Assessment programs use data collected at monitoring stations, which might be averaged over a water body. A model should be configured to produce meaningful output in the location that best represents the location of monitoring stations and methods. For example, if grab samples of DO are collected routinely at a depth of 5 feet, the modeler should consider that when selecting and configuring a model. A well-mixed river could be modeled with a 1-D model; however, a deep, stratified river would require a model that can distinguish the vertical profile. The vertical resolution should be configured so the 5-foot depth is well represented by one of the model layers. Similarly, if monitoring in a lake is sampled and assessed at distinct points, then the model should be well calibrated at those points. If the lake is divided into spatial zones, then the group of model cells representing each zone should be averaged.

Loadings from also must be entered into the model. You often can obtain the wastewater discharger location, flows, and water quality loads/concentrations from the EPA Permit Compliance System website. You also can request the data from states and municipalities. Depending on their permits, the wastewater dischargers might not be required to monitor all water quality constituents. In those cases, you will need to estimate the loads and concentrations, which can be done by referring to literature values and papers to determine the typical discharge concentrations for each facility type. In addition, depending on the level of model complexity, you could include loadings from land application systems (LAS) and/or septic systems. The spray rates, concentrations, and LAS area can be requested from the state and municipalities as well. Many states have publicly available data on the number and locations of septic systems. The percolate concentrations discharged from the septic systems and the associated attenuation factors can be determined using measured data if available. Otherwise, you will need to estimate this information using literature values.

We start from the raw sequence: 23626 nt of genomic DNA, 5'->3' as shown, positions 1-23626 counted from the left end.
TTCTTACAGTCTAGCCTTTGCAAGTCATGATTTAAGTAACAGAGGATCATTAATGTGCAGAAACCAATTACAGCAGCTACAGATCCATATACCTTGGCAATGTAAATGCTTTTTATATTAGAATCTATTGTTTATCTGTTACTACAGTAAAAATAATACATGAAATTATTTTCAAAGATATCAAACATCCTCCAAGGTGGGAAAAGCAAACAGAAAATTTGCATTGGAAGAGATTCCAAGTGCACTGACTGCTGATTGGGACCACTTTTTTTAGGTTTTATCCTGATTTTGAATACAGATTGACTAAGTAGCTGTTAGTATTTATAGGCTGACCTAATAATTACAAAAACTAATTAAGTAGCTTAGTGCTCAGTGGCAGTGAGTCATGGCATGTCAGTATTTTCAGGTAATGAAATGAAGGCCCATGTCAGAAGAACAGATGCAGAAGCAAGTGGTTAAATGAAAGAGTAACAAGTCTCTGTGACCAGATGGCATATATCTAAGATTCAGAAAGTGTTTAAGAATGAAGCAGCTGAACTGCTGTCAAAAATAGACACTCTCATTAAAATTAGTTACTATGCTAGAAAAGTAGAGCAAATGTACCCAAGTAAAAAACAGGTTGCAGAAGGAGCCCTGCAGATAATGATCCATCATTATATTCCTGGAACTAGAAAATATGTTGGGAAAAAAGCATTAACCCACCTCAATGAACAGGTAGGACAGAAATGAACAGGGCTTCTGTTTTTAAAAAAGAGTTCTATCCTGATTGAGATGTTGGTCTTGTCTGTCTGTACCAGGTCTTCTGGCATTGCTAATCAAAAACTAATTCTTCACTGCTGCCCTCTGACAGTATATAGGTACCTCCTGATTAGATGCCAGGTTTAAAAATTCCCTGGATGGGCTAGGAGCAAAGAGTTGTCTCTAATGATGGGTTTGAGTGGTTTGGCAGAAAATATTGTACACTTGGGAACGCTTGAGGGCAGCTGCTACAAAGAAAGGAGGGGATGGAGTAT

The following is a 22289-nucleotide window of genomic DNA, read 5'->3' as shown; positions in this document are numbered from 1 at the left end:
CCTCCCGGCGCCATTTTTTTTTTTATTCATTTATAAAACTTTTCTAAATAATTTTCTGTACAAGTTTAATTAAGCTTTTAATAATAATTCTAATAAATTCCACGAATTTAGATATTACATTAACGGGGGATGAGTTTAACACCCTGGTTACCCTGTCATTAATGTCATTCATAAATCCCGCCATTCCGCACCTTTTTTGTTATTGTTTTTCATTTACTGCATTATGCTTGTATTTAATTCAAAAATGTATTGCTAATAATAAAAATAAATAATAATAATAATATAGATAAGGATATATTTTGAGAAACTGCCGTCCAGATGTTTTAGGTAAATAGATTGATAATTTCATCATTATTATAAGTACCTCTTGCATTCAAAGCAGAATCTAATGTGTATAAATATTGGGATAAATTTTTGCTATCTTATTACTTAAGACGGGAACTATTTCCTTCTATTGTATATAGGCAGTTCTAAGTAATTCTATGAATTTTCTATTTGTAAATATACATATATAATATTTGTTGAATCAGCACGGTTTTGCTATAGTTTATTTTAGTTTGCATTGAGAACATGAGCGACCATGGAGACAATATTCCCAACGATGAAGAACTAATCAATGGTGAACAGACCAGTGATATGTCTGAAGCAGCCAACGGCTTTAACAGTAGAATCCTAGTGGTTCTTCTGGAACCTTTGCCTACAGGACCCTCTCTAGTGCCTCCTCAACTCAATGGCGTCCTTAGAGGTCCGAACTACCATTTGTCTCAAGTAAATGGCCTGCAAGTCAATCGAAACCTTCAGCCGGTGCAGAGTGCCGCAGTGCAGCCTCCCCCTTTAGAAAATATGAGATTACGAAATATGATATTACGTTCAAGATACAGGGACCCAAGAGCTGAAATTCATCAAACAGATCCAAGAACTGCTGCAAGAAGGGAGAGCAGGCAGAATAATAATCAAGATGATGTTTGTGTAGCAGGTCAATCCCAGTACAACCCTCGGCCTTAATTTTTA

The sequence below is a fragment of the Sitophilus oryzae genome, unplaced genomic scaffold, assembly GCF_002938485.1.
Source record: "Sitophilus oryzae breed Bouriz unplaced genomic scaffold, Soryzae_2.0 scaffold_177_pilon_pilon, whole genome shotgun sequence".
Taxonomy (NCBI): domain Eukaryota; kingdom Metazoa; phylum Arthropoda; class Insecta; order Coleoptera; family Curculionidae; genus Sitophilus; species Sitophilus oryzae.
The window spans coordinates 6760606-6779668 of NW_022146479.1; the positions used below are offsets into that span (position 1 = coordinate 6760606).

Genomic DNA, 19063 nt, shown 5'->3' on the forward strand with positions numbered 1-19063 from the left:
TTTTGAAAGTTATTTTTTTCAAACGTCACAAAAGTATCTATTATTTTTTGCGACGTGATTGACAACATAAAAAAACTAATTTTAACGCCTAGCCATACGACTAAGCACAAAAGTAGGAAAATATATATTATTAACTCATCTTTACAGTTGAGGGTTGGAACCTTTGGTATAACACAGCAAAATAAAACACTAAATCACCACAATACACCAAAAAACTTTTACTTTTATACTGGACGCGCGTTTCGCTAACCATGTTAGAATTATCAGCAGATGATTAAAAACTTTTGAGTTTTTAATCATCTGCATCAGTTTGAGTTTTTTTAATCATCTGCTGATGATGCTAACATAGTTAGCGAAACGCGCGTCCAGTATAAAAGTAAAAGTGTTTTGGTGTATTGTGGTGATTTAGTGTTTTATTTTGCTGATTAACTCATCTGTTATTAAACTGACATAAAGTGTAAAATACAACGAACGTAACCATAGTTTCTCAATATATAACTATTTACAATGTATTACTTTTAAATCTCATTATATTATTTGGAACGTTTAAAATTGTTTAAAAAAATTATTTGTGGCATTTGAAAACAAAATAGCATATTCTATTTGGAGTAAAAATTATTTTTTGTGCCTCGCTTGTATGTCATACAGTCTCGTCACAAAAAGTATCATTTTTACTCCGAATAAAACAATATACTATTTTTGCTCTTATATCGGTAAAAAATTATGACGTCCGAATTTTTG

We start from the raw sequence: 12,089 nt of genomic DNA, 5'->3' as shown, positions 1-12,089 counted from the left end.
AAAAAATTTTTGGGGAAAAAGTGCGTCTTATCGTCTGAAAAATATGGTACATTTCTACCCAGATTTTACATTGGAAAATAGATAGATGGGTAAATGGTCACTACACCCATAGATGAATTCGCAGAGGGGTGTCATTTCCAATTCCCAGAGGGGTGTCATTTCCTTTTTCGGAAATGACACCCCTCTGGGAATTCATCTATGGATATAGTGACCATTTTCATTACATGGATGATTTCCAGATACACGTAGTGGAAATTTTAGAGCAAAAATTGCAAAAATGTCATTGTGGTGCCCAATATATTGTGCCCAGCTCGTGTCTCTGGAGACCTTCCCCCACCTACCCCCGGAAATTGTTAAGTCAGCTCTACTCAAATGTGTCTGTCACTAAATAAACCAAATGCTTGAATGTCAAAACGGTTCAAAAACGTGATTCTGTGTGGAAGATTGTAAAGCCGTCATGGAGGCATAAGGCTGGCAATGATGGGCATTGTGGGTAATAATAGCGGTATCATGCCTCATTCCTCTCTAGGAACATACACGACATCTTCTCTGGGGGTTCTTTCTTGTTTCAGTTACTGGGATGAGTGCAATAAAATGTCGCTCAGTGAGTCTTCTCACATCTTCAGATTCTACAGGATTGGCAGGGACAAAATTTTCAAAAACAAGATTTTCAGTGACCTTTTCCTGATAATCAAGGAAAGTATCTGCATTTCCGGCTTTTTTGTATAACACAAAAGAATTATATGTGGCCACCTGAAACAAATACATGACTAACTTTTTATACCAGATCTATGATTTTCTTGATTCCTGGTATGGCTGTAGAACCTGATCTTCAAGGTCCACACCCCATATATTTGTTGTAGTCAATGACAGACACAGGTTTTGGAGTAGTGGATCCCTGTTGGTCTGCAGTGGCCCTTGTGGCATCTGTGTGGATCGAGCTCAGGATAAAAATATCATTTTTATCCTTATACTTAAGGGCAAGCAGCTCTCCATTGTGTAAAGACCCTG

Water withdrawals should be included in the model. Because of safety concerns, the location and withdrawal rate data are typically not publicly available and you will need to request them from the state prior to developing the model.

Model calibration and validation and estimating uncertainty

Before managers base decisions on model predictions, modelers need to demonstrate that a model is sufficiently configured and calibrated to accurately represent the system modeled. Calibration is an iterative process involving three exercises:

  • Model calibration—evaluation of the degree to which a model corresponds to reality; involves comparing predicted results to observed data.